To understand the needs of your customers, it's helpful to take time and action to understand your customer's perspective as they would describe it themselves. Towards that goal, I created a simple exercise I recommend every business owner perform themselves.

The Simple 5 Minute Exercise To Put Yourself in Your Customer's Shoes

For 5 minutes, write down all the problems your customers might face from the top of your head.

Make this list numbered to encourage yourself to come up with as many problems as possible within the 5 minutes.

Keep in mind:

It doesn't matter if the problems you come up with aren't problems your customers have. This exercise kickstarts the validation process around your customer's needs and helps you understand them faster than the alternative: deep contemplation.

It also doesn't matter if the problems you list aren't comprehensive. By making your customer's problems your focus, you will be better at recognizing them.

My exercise results

  1. "We have no idea where our customers are coming from"
  2. "Visitors aren't converting" - no completion of the sales funnel
  3. "Visitors immediately leave our site"
  4. "No one's clicking on our facebook ads" - poor click through rates
  5. "Our cost per click keeps rising" - approaching unprofitability
  6. "Our website’s SEO rankings are falling and so is traffic" - organic traffic decline
  7. "Our competitor just stole the top spot for our most important keywords" - outranked for terms that indicate high purchase interest
  8. "Our website just got banned by google!!"
  9. "Our emails go straight to spam" folder
  10. "No one's opening our marketing emails"
  11. "We don't know if our email strategy is working" You’re not tracking clicks on links in your emails marketing, or the tracking isn’t working correctly
  12. "Our discount codes and referral offers aren't working" trial isn’t being applied on click through
  13. "Our customer data is all messed up" Your meta-tags got mixed up and data for customer attribution is all messed up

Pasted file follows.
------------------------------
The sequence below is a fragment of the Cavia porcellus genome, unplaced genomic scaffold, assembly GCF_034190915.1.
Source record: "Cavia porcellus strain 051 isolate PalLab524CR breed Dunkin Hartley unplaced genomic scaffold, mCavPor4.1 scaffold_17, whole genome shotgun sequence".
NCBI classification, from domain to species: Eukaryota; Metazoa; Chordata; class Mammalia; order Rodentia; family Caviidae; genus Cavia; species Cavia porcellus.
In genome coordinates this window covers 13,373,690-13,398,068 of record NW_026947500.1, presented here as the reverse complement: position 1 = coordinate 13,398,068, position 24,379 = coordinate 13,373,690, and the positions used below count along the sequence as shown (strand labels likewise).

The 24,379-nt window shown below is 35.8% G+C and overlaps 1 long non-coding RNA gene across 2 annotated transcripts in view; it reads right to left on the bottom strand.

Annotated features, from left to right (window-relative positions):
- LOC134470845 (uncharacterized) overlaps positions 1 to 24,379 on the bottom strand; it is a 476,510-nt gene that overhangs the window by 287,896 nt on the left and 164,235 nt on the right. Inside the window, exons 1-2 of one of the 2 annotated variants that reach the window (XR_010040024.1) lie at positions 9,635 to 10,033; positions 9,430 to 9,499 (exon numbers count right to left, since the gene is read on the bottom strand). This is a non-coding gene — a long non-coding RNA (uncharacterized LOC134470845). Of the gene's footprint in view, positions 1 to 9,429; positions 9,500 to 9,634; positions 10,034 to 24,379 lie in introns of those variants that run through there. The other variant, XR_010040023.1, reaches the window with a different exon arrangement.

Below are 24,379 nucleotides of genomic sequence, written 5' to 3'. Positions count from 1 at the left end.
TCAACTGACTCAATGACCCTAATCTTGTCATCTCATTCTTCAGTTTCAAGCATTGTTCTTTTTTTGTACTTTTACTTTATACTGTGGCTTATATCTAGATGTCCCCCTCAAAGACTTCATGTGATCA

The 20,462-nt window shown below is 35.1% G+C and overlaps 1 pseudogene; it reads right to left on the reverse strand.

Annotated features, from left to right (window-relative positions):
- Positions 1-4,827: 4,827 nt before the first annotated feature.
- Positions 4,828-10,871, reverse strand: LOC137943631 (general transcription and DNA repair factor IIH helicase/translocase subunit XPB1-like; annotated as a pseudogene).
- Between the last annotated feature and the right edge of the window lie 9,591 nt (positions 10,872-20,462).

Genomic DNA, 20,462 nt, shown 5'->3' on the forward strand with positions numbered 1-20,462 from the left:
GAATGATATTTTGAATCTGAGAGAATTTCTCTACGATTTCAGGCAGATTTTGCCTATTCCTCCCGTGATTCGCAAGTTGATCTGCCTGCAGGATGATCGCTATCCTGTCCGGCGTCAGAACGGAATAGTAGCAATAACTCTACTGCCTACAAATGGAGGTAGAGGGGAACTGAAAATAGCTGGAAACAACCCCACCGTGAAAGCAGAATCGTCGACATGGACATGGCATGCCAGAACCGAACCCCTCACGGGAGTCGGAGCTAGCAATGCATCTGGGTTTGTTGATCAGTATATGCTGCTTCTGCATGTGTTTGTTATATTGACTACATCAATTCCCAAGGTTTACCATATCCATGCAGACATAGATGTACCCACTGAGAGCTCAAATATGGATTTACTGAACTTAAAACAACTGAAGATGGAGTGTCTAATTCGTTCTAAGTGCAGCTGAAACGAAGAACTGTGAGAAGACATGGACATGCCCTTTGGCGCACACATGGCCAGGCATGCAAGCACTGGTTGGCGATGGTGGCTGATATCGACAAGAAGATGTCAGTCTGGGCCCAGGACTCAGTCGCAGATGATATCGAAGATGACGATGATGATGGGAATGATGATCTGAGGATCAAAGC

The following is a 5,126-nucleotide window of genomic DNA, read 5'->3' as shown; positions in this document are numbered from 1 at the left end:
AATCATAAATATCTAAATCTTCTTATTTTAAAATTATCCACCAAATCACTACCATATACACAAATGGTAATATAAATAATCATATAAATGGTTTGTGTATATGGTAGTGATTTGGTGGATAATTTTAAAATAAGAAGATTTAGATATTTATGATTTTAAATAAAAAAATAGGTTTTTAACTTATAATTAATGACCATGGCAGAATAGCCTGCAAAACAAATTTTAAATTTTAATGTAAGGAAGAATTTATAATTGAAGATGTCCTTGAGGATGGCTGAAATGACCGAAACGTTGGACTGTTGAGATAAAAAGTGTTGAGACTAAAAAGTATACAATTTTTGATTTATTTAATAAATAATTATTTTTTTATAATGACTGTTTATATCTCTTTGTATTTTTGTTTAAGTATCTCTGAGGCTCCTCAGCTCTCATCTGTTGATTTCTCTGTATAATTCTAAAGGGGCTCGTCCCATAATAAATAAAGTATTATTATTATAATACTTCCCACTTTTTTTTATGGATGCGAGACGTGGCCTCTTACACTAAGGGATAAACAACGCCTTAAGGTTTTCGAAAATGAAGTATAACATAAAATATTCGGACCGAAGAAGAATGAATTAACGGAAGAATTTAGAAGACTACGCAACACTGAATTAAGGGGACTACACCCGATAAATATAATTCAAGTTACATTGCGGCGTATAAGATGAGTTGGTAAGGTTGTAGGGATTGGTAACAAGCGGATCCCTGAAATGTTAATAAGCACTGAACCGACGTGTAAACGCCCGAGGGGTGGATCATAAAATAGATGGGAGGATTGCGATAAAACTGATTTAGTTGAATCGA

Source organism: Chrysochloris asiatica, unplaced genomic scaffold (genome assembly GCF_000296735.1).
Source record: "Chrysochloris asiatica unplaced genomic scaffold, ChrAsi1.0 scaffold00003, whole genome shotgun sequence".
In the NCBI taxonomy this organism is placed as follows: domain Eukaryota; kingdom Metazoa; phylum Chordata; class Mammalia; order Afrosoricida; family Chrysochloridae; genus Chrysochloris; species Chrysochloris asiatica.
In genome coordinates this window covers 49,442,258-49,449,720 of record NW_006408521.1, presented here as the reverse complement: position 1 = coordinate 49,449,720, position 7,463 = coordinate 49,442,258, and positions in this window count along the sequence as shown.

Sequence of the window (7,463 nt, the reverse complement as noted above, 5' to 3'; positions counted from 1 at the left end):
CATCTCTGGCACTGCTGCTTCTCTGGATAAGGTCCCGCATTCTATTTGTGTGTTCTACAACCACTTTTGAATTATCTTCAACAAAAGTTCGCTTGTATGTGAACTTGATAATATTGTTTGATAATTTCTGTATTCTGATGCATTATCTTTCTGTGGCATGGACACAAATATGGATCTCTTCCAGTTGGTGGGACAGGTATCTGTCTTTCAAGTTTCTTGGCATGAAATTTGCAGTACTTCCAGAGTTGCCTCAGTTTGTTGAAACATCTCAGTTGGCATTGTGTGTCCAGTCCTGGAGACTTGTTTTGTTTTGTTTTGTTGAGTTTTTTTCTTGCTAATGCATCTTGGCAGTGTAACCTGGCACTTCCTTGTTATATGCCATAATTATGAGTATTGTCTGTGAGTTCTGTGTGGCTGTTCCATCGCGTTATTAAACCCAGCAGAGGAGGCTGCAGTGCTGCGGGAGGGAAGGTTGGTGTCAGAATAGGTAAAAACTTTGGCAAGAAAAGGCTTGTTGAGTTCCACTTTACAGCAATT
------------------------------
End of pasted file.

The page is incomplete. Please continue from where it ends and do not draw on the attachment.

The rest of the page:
14. "Our brand name means something bad in the new market we're entering" Your brand name means something dirty in a country you’re about to enter the market of
  15. "Our brand is connected with something our customers really hate" Your brand just got attached to a celebrity/idea/brand who creates a feeling of disgust in your primary market
  16. "We have no foot traffic to our stores" You have no foot traffic to your physical location
  17. "We can't get listed on Google Maps" Google won’t approve your physical location on google maps

Exercise followup

Now that you've written down all the problems your customers face from the top of your head, it's time to review the problems as you've written them and adjust their perspective.

For each problem ask yourself these questions:

  • does the problem intuitively make sense?
  • is the problem written as customers would describe themselves?

Adjust how each problem is written to ensure it is both intelligible and is written as customers would describe the problem themselves.

Analyze your problems

To know the value of solving each problem you've listed above, you must first validate:

  1. how you know your customer has the problem
  2. how much this problem costs your customer

For each problem, list the problem in quotes and answer these two questions in short paragraph format.

How you know your customer has the problem

  • what are the signs of the problem customers would see themselves?
  • what actions can't a customer take that indicate a problem?

How much this problem costs you

  • how much time does this problem cost you?
  • how much effort does this problem cost you?
  • how much money does this problem cost you?

Example

"We have no idea where our customers are coming from"

How you know you have the problem
You don't have a grip on what actions your customers take that precede them buying from you. As a result, you don't have a clear understanding of how to retain the customers you have or how to acquire more customers like those you've acquired.

How much this problem costs you
Without knowing where your customers are coming from, your competitors can easily claim them as their own. Knowing how to find more of your most loyal customers often means the difference between business success and a business scraping by. Without knowing how your best customers find you, your efforts to satisfy them will be largely unproductive and you'll be throwing away the scarcest opportunities to grow: finding large groups of qualified customers before your competitors do.

Another question you might want to answer:
If your business has services specifically designed to solve the problem you've listed or your target customers need more assurance to convey you know how to solve this type of problem, you might want to list the initial steps they would take.

How to start solving this problem
If your website doesn't already have analytics set up, install a reliable analytics platform immediately. You should always know where your customers are coming from to understand who your business products and services are most important to. If you have a brick and mortar business, take the opportunity to survey your new customers how they heard about you.